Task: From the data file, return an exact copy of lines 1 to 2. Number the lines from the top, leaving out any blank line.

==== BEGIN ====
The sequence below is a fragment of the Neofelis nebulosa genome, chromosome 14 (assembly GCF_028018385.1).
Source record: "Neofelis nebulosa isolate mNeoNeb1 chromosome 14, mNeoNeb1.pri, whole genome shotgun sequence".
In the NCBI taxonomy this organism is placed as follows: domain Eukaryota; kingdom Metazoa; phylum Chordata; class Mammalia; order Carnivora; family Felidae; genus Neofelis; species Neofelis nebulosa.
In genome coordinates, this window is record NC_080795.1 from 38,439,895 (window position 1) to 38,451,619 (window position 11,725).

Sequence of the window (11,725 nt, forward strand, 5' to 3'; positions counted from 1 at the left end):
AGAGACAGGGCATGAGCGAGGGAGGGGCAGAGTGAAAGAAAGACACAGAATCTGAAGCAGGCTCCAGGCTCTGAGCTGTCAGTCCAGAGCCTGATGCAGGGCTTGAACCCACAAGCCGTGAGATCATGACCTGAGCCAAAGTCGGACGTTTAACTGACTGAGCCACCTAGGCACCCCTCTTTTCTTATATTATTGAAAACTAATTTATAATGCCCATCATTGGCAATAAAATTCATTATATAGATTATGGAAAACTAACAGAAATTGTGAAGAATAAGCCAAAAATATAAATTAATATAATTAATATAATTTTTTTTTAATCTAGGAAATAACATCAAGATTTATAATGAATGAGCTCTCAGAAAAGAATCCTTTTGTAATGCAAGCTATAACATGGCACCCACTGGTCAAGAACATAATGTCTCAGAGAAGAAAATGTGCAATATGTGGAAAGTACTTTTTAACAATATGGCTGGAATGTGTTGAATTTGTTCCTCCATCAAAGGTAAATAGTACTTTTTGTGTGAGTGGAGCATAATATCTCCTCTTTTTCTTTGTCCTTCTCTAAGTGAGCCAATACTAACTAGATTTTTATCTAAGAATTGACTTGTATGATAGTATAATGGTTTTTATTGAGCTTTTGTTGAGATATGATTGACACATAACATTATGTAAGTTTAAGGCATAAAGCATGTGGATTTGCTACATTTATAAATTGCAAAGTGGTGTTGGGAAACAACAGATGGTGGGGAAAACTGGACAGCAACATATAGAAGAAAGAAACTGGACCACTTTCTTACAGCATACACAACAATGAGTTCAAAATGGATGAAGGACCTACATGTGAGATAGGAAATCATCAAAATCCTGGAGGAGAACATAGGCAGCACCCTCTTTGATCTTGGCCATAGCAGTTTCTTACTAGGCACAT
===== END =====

The sequence below is a fragment of the Neofelis nebulosa genome, chromosome 14 (assembly GCF_028018385.1).
Source record: "Neofelis nebulosa isolate mNeoNeb1 chromosome 14, mNeoNeb1.pri, whole genome shotgun sequence".